Last Friday night, I had the privilege of meeting with religious Zionist journalist Sivan Rahav-Meir as part of an RZA Rabbinic mission. After her talk, I asked her opinion about the religious Zionist view of the current Israeli government. I asked her whether support for either Prime Minister Naftali Bennett or Religious Zionist head Bezalel Smotrich depended upon whether one was Dati Leumi or Charedi Leumi. Her response to me was, “It depends if you want to vote for a liar or not vote for a liar.”
That was a sharp response and more than I bargained for. I assumed that ideology played a role in the difference of opinion among religious Zionist voters, but Sivan thought it was all about ethics and if you are someone who cares about ethics, you obviously would not support Prime Minister Bennett. I found that response fascinating because in comparing the two religious Zionist leaders, from what I read in the media, I found Smotrich more problematic from an ethical standpoint. After all, he was someone who heckled Bennett during his acceptance speech and he engaged in ad hominem attacks against fellow colleague MK Nir Orbach, calling him an arrogant liar who only seeks honor for remaining loyal to Bennett. I viewed his verbal abuse to be unethical and not befitting a leader of a religious Zionist party.
Sivan explained to me that the heckling during Knesset sessions is very common. In fact, that’s what I witnessed when I visited the Knesset this past week during the opposition’s no-confidence vote. She also explained Smotrich’s personal attack was based on the fact that Bennett signed a letter a few days before the last election explicitly stating that he would not form a coalition with left-wing parties so Smotrich felt that Yamina explicitly betrayed the voters who voted for him. The response to that argument is that Bennett also made another promise, that he would make sure that there would not be another election, so he had to back out of one of his two promises. Additionally, politicians often back out of campaign promises.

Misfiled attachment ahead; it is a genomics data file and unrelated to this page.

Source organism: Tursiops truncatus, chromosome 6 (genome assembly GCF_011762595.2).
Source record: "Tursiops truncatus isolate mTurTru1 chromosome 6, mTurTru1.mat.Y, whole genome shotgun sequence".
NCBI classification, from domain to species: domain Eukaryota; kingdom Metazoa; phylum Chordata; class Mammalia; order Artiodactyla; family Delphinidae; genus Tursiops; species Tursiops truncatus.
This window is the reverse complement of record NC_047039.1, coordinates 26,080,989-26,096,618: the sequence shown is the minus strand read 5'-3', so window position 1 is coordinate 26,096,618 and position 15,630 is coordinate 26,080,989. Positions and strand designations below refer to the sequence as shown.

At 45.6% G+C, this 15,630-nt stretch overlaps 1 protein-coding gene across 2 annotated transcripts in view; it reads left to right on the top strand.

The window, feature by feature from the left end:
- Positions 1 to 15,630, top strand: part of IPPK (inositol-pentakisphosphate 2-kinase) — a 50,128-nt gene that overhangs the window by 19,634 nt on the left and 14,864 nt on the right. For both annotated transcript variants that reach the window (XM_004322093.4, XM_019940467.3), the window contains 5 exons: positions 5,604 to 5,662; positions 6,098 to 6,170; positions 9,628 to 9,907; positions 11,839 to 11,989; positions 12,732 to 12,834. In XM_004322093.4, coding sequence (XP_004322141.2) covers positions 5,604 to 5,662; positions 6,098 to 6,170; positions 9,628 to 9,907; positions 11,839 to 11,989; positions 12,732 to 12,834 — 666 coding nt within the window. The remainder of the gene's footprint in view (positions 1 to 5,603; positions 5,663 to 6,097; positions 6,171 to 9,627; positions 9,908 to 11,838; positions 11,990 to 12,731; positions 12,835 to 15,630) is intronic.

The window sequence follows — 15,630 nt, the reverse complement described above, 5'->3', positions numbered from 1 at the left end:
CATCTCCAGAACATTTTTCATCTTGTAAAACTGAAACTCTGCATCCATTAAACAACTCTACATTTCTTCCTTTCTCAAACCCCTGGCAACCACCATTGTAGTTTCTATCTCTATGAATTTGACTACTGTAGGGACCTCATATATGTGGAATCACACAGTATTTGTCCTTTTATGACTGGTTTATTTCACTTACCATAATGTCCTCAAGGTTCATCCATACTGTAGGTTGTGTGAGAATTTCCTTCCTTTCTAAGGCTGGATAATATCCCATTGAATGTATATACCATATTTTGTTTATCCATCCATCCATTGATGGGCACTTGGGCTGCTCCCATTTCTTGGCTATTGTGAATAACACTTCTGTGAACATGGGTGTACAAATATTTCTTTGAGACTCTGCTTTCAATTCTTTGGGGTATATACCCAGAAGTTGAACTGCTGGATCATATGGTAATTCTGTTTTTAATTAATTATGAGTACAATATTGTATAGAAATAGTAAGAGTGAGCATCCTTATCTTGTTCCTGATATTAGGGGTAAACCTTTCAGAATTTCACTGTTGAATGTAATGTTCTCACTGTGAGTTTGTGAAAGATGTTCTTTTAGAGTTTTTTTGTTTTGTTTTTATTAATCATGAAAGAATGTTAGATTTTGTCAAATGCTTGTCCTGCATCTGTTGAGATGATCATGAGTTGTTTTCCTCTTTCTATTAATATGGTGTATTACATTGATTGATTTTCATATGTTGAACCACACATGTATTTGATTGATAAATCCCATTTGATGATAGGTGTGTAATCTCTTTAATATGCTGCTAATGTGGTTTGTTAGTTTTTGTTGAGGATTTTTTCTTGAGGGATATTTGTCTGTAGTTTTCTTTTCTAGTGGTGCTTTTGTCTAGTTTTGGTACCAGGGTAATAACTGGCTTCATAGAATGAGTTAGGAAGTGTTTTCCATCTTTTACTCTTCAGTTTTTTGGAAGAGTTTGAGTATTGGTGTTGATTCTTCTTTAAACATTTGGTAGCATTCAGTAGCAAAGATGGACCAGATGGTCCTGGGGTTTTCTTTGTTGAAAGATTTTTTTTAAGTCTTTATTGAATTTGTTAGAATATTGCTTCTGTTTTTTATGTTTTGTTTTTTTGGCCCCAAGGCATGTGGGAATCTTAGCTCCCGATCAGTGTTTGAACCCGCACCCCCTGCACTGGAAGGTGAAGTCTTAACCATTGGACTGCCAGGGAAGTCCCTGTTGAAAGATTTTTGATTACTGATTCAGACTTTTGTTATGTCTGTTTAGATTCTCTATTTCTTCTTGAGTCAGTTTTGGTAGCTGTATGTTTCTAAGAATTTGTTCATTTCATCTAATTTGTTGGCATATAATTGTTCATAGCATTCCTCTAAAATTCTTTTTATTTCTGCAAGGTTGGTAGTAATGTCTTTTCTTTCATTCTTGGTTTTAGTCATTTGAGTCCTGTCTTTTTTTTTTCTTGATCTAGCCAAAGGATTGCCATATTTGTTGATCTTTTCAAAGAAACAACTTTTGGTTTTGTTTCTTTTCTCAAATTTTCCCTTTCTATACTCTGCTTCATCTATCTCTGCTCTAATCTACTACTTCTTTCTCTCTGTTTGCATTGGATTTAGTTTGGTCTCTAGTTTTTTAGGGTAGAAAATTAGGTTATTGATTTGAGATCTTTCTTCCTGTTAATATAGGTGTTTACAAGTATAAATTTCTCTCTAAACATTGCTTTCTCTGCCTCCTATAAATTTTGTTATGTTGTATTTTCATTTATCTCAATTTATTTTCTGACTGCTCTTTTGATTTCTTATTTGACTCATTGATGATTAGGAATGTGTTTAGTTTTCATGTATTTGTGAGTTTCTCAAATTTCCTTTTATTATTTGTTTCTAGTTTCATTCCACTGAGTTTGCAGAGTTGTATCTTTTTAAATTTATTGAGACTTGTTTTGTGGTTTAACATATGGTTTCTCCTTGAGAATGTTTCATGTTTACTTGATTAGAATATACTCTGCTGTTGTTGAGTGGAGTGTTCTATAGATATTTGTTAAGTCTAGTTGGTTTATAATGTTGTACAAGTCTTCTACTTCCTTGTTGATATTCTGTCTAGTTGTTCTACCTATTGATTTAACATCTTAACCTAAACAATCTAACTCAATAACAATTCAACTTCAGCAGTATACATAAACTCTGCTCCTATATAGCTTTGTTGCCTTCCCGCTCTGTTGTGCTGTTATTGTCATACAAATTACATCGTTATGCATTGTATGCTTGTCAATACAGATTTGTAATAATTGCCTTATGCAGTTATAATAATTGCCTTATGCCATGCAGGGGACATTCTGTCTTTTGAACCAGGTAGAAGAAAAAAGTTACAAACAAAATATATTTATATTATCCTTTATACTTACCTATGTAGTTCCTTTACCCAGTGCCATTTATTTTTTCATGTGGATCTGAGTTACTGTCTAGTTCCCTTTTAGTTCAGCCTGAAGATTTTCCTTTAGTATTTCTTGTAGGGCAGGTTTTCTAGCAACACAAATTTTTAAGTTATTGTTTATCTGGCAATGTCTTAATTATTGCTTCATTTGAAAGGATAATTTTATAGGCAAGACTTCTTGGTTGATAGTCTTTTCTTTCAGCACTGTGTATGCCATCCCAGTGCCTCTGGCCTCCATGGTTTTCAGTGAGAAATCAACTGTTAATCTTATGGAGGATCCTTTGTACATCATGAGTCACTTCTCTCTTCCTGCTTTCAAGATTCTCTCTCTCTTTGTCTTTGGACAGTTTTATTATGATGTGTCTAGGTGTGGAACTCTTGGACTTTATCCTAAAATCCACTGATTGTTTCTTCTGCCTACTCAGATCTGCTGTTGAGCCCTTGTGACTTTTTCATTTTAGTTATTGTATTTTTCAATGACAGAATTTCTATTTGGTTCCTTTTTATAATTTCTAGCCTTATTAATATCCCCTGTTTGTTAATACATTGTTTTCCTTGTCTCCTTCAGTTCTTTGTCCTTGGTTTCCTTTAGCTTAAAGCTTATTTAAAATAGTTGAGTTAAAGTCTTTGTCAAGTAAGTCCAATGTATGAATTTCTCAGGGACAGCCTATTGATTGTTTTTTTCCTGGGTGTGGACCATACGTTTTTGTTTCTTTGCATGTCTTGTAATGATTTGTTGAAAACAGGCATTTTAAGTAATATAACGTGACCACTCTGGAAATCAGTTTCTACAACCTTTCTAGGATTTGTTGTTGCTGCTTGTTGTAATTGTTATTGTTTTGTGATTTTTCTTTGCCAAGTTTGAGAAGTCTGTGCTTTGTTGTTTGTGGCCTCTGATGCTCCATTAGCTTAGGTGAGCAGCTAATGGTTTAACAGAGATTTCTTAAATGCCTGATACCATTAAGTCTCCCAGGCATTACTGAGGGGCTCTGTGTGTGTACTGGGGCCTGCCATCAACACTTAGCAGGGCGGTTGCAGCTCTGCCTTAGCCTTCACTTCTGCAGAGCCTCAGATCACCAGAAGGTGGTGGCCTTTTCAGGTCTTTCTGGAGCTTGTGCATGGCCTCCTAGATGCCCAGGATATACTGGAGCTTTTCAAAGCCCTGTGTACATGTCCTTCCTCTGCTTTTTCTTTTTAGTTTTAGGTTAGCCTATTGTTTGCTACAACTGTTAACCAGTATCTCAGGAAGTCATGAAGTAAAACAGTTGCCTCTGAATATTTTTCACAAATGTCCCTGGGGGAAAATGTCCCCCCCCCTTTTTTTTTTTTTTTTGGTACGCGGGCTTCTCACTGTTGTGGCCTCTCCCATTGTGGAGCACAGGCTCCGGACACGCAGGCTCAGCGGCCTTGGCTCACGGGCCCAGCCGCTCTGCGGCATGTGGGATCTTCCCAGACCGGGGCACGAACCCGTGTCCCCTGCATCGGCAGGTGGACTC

I find it fascinating that what often shapes our ethics is our experience. We all have different experiences. For me, what has been on my mind this past year is the polarization and cancel culture and the fact that we can’t disagree without being disagreeable. Therefore, when I look at the ethics of the current government, I look at the potential to have a government that reflects so many different perspectives and ideologies and if it miraculously actually functions then its behavior can become a model for us all.
At the same time, I can understand how some people are so frustrated with politicians who blatantly lie regardless of whether everyone does it, and maybe that is why they vigorously oppose the Prime Minister.
When I visited Elon Moreh and spoke with Rav Elyakim Levanon, head of the Elon Moreh Yeshiva, I asked him whether he thought that perhaps the current government, if it is successful, can be a model of unity for us all. I expected that being the head of such a right-wing Yeshiva with a very right-wing ideology, he would disagree with my suggestion, but he actually agreed with me. So we can have a debate about ethics that is a machloket l’shem shamayim, a debate for the sake of Heaven. I learned from this experience that it’s so important to have conversations and listen to other points of view and not to rush to draw conclusions from what we read in the media. Maybe there is another side to the story. Sivan Rahav-Meir is a serious, thoughtful person. Rav Elyakim Levanon also is a serious, thoughtful person. And I feel privileged to have had a meaningful conversation with both of them to help sharpen my thinking about ethics and morality.